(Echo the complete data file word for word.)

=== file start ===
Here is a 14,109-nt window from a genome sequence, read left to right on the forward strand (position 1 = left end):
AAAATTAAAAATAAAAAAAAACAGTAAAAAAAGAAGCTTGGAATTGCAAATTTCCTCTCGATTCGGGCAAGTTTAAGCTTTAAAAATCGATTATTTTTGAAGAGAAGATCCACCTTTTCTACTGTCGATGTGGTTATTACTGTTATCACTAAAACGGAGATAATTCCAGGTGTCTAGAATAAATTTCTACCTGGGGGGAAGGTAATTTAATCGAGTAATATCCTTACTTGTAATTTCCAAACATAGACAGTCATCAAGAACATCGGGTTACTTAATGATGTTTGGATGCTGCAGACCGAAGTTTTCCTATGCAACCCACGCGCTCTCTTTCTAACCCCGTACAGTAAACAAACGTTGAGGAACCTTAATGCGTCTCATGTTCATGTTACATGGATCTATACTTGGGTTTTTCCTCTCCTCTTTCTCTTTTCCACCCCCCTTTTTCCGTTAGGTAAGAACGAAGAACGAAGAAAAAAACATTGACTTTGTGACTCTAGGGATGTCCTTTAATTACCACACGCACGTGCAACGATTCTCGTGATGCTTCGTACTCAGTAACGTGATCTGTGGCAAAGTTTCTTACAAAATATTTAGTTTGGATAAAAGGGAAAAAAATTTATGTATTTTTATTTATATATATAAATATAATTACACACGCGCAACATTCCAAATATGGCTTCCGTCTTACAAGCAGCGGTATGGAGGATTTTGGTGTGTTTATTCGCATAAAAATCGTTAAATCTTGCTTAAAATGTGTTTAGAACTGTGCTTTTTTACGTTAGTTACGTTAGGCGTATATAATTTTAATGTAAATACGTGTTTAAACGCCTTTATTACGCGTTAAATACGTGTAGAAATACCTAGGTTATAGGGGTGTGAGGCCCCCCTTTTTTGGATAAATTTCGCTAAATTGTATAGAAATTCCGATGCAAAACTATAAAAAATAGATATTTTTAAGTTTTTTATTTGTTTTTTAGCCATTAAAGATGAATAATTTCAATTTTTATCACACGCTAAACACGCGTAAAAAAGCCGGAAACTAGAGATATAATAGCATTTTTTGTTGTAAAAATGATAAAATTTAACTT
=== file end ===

Here is a 14,109-nt window from a genome sequence, read left to right on the forward strand (position 1 = left end):
AAAATTAAAAATAAAAAAAAACAGTAAAAAAAGAAGCTTGGAATTGCAAATTTCCTCTCGATTCGGGCAAGTTTAAGCTTTAAAAATCGATTATTTTTGAAGAGAAGATCCACCTTTTCTACTGTCGATGTGGTTATTACTGTTATCACTAAAACGGAGATAATTCCAGGTGTCTAGAATAAATTTCTACCTGGGGGGAAGGTAATTTAATCGAGTAATATCCTTACTTGTAATTTCCAAACATAGACAGTCATCAAGAACATCGGGTTACTTAATGATGTTTGGATGCTGCAGACCGAAGTTTTCCTATGCAACCCACGCGCTCTCTTTCTAACCCCGTACAGTAAACAAACGTTGAGGAACCTTAATGCGTCTCATGTTCATGTTACATGGATCTATACTTGGGTTTTTCCTCTCCTCTTTCTCTTTTCCACCCCCCTTTTTCCGTTAGGTAAGAACGAAGAACGAAGAAAAAAACATTGACTTTGTGACTCTAGGGATGTCCTTTAATTACCACACGCACGTGCAACGATTCTCGTGATGCTTCGTACTCAGTAACGTGATCTGTGGCAAAGTTTCTTACAAAATATTTAGTTTGGATAAAAGGGAAAAAAATTTATGTATTTTTATTTATATATATAAATATAATTACACACGCGCAACATTCCAAATATGGCTTCCGTCTTACAAGCAGCGGTATGGAGGATTTTGGTGTGTTTATTCGCATAAAAATCGTTAAATCTTGCTTAAAATGTGTTTAGAACTGTGCTTTTTTACGTTAGTTACGTTAGGCGTATATAATTTTAATGTAAATACGTGTTTAAACGCCTTTATTACGCGTTAAATACGTGTAGAAATACCTAGGTTATAGGGGTGTGAGGCCCCCCTTTTTTGGATAAATTTCGCTAAATTGTATAGAAATTCCGATGCAAAACTATAAAAAATAGATATTTTTAAGTTTTTTATTTGTTTTTTAGCCATTAAAGATGAATAATTTCAATTTTTATCACACGCTAAACACGCGTAAAAAAGCCGGAAACTAGAGATATAATAGCATTTTTTGTTGTAAAAATGATAAAATTTAACTT